In Pakistan, every citizen has the right to freedom of expression. However, this is subject to restriction. Article 19 of the Constitution of the Islamic State of Pakistan (1974) explains:
“Every citizen shall have the right to freedom of speech and expression, and there shall be freedom of the press, subject to any reasonable restrictions imposed by law in the interest of the glory of Islam or the integrity, security or defense of Pakistan or any part thereof friendly relations with foreign States, public order, decency or morality, or in relation to contempt of court, [commission of] [sic] or incitement to an offence.”
Censorship is an ongoing practice that often restricts freedom of expression in Pakistan. The 2017 Human Rights Watch World Report expressed concern for political influence by the Pakistani government on the media. Throughout 2016, media outlets were allegedly pressured to circumvent coverage on human rights violations. Terrorist regimes like the Taliban were also known to impact media outlets. According to the report, “many journalists increasingly practice self-censorship, fearing retribution from security forces.”
Since the year 2000, 110 journalists have been killed in Pakistan, only four of which cases have led to convictions. Despite this fact, there are artists throughout the republic ignoring the fear and embracing their passion. Pakistani artists are exercising their right to free expression and challenging the unspoken but palpable restrictions on freedom of expression via their artwork.
Fouzia Saeed, head of Lok Virsa, a Pakistani culture and history museum just outside of Islamabad, explains to Journal & Courier that he sometimes receives death threats. Despite this, Saeed continues to educate the public and provide an outlet for freedom of expression in Pakistan, often hosting poetry and folk music night.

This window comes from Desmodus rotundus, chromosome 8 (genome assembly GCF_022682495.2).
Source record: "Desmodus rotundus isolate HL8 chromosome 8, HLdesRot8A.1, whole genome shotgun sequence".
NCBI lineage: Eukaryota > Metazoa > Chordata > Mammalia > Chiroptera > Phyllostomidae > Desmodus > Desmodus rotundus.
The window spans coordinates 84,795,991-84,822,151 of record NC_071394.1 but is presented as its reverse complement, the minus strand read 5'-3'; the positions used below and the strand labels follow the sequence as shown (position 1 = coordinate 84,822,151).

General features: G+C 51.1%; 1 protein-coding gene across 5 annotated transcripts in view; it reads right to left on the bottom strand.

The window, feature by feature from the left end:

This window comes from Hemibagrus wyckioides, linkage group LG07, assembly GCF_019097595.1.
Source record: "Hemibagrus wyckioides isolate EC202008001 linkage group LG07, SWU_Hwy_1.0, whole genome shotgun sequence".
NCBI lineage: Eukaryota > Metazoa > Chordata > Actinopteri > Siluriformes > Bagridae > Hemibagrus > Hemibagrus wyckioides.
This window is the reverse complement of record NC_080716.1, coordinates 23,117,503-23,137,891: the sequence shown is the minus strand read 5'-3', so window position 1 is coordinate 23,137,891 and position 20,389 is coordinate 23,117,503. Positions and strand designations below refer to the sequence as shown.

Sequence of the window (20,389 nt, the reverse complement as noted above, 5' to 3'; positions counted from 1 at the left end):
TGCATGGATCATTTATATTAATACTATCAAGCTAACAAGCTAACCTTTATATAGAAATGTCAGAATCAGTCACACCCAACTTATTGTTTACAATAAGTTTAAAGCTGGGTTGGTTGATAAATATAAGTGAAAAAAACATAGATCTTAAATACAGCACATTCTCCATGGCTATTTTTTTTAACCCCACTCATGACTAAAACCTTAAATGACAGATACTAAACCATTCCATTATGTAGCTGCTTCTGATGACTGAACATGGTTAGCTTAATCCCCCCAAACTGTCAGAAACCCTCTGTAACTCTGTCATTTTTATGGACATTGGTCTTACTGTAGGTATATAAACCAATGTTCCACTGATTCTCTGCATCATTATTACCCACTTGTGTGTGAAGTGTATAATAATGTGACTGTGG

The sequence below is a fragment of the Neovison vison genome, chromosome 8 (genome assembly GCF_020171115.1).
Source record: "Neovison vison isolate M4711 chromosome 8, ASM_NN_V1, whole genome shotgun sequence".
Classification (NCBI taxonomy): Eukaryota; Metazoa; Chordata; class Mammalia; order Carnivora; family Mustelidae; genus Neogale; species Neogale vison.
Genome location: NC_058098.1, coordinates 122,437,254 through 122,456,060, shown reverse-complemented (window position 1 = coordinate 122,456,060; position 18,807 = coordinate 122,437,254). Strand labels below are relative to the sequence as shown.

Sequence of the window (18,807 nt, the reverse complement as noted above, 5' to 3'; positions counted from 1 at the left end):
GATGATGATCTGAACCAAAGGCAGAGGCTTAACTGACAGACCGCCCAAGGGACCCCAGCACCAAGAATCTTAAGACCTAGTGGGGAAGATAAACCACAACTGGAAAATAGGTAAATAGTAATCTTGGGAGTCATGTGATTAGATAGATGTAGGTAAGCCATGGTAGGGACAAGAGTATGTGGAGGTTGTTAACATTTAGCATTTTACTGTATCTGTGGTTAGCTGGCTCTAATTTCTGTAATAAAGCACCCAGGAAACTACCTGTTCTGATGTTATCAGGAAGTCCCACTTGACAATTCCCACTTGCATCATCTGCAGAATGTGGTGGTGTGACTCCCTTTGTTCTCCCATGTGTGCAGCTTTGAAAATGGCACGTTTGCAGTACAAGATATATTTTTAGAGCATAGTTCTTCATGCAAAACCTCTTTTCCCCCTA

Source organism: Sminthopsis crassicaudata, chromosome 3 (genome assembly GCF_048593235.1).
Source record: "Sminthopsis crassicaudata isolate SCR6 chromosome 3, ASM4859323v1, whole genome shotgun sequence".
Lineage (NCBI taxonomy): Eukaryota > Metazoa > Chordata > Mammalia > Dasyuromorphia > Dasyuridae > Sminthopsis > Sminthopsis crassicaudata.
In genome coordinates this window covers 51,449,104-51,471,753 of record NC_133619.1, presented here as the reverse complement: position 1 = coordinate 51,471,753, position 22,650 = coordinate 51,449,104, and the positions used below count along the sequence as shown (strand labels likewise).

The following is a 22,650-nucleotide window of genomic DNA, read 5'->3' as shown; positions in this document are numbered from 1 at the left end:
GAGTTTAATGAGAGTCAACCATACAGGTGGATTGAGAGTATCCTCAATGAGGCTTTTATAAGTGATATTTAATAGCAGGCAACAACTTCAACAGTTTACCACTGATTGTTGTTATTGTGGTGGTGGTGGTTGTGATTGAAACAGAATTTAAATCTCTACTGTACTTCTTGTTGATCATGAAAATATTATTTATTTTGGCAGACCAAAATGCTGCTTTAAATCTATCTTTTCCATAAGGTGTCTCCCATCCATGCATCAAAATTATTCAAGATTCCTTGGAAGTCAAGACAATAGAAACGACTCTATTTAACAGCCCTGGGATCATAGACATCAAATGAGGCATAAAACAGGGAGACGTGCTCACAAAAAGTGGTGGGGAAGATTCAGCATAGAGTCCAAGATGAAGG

Asia’s largest theater festival is an annual 11-day event hosted in Lahore, Pakistan. The World Performing Arts Festival, organized by Rafi Peerzada, is designed to reaffirm the democratic notions that Pakistan has been striving for since 2013.
The festival features some 90 performing groups. The event often evokes social commentaries, promotes dialogue and represents a celebration of local and global culture. This is an ambitious event that funding and support aren’t exactly there for, as Peerzada laments to say. “We’ve never had a policy for culture,” he says in response to the difficulty of fundraising. The program has never received government funding, and other sources are hesitant to associate their name with the festival, as it is considered “risky.”
When the festival started in 2008, it found itself the target of an attack. Three bombs detonated as the event was reaching full capacity. Some were injured, but luckily no one was killed. “The arts are seen as un-Islamic,” Peerzada explains in an interview with Christian Science Monitor.
Though artists, galleries, festivals and other forms of artistic expression are often targets of forced silence, this group collectively remains resilient.
“It feels like we are closer to that than a year ago, but we’re certainly not close to being all the way there. What appears to be a country divided is not that divided at all — it is just scared,” Peerzada says. In the transition to democracy and modernization, art plays a key role in strengthening freedom of expression in Pakistan.
– Sloan Bousselaire